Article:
South Africa’s ambitious target to net R1.2 trillion in investment is not a gimmick but a concerted effort to attract investment, President Cyril Ramaphosa has warned detractors.
The President made the remark on Wednesday while addressing delegates at the opening of the second South Africa Investment Conference in Sandton, Johannesburg.
It is now exactly a year since the inaugural investment conference saw 31 local and international businesses announce investment projects worth R300 billion. Of these, eight projects have been realised and completed.
“Factories have either been built or facilities have been improved and workers have been employed… Seventeen [projects] are in construction or at implementation stage. In total, this represents R238 billion of investment, which was announced last year. This is a phenomenal achievement from those who stood here and made those announcements.
“In many ways, it is gratifying to see commitments that were made, materialising in the form of new factories, new production lines, new products, new services and more importantly for us, jobs that were created flowing from the investments,” the President said.
President Ramaphosa said there is no better time than now to invest in this dynamic, growing economy. He commended the progress made in the investment drive and the hard work of the four Presidential investment envoys — Jacko Maree, Phumzile Langeni, Trevor Manuel and Mcebisi Jonas. Jeff Radebe, Derek Hanekom and Elizabeth Thabethe were this week added to the team.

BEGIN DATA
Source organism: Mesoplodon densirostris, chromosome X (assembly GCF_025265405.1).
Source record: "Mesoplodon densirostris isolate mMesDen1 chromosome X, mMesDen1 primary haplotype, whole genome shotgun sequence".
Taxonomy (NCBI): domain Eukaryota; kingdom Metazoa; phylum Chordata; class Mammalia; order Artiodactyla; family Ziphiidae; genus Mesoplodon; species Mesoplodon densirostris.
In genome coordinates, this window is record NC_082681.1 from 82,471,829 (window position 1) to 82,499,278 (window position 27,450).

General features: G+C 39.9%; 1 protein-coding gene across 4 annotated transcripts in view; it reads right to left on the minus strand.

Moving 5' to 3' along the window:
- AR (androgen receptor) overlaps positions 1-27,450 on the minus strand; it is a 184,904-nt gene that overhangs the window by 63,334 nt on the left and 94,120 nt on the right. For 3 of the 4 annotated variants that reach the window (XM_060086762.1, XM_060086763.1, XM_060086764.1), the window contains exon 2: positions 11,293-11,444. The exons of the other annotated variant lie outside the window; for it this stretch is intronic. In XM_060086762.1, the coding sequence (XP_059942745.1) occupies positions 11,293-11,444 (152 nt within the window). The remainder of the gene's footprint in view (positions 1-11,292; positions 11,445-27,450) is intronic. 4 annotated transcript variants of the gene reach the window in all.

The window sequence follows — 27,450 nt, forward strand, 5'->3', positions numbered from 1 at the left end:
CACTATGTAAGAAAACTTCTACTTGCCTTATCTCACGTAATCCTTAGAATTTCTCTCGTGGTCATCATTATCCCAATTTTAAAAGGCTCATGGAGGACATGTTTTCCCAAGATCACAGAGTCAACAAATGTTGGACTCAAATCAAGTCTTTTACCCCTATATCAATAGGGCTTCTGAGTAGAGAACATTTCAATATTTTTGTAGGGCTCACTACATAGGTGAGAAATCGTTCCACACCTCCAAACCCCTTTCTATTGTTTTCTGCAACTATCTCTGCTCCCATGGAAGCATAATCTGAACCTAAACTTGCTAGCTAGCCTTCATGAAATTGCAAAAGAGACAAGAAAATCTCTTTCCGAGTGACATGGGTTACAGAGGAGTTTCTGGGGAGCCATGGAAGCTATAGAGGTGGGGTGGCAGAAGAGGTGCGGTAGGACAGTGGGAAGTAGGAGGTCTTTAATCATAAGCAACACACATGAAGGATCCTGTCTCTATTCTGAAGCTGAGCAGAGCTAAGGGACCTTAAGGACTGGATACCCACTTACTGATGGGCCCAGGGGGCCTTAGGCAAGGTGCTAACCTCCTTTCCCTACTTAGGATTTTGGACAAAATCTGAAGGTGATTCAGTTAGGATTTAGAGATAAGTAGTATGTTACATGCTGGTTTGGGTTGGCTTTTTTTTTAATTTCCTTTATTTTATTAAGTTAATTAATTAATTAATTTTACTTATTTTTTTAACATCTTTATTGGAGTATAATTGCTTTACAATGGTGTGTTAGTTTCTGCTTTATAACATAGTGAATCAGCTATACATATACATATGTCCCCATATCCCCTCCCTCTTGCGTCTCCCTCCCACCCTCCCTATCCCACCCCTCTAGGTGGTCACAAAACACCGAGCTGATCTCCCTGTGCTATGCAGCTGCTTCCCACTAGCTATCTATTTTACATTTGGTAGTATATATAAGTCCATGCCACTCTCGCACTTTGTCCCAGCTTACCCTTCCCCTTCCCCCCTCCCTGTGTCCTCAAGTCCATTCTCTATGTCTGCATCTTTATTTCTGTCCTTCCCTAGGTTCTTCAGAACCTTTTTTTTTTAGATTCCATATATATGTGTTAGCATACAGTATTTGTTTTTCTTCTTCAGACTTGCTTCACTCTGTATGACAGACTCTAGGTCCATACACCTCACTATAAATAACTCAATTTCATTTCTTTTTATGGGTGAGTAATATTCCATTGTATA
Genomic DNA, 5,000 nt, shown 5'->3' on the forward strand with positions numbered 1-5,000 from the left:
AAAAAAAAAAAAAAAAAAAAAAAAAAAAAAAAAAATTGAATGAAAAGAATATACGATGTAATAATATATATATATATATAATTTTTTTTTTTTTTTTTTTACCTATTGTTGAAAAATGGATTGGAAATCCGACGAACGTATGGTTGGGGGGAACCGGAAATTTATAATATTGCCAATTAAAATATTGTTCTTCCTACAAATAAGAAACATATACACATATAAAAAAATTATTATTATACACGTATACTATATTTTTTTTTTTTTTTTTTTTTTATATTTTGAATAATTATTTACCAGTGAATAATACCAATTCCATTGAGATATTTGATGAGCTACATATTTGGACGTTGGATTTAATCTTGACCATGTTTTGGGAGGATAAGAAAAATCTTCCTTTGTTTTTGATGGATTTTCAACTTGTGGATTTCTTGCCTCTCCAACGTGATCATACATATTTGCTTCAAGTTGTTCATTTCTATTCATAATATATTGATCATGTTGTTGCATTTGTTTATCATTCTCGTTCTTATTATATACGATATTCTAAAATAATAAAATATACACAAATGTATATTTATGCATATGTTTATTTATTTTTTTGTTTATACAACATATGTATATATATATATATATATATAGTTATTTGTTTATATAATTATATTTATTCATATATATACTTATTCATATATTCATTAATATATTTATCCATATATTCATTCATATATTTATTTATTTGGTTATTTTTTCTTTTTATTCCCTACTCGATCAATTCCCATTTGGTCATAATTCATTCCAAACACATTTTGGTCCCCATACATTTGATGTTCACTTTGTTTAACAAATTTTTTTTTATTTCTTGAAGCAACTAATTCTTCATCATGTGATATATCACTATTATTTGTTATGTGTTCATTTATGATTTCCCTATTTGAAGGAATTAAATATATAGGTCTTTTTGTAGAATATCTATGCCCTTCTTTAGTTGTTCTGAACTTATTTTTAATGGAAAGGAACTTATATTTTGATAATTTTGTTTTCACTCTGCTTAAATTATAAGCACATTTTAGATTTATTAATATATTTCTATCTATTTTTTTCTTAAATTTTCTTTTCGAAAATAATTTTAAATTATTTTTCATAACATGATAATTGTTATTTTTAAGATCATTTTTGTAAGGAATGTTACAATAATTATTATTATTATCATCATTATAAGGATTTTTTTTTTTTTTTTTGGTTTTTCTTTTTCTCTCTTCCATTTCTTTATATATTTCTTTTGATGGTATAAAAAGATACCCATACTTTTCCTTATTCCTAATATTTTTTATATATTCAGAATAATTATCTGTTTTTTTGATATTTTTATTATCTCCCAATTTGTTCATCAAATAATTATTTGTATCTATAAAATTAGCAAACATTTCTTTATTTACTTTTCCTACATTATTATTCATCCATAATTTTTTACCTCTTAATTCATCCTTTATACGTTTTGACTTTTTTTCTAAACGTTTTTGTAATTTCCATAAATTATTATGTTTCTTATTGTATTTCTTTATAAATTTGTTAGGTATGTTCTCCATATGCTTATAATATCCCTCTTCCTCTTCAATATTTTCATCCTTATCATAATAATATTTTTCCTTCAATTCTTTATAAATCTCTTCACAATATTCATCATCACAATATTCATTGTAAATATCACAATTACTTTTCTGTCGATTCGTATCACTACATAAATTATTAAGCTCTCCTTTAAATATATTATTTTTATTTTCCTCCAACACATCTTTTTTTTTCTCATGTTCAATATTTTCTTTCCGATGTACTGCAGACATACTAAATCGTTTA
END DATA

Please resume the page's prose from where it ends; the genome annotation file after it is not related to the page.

The President said he looked forward to several companies making pledges today to invest in South Africa by setting up greenfield operations or expanding their existing businesses.
He said it is pleasing to see that investors continue to see South Africa as a viable and profitable investment opportunity with much to offer. He credited the business confidence to South Africa’s sturdy legal foundation, especially with regards to the independence of the judiciary and laws governing commerce, taxation, maritime matters, competition, intellectual property, property rights and other basic human rights.
With the country not being spared from the effects of the global economic downturn, the President said South Africa would continue to reach out to social partners to forge a new compact for growth and development.
Building a conducive business environment
President Ramaphosa said since last year’s conference, South Africa has worked collectively to implement policy reforms to create certainty, consistency and predictability for investors and citizens.
Government, he said, has been steadily working to create a business environment that is competitive and conducive to investment.
“We are on a path of removing impediments and constraints to inclusive growth. We have embarked on a path that is illuminated by policy consistency and regulatory certainty, fiscal responsibility, and decisive interventions to stimulate economic activity,” he said.
Central to efforts to ignite growth and create jobs is an ambitious execution-oriented industrial strategy founded on partnerships between government, labour and industry.
“It prioritises growth in important sectors such as automotive, clothing and textiles, gas, chemicals and plastics, tourism, renewable energy, oceans economy, agriculture, mining and beneficiation, the digital economy and the high-tech industries,” the President said.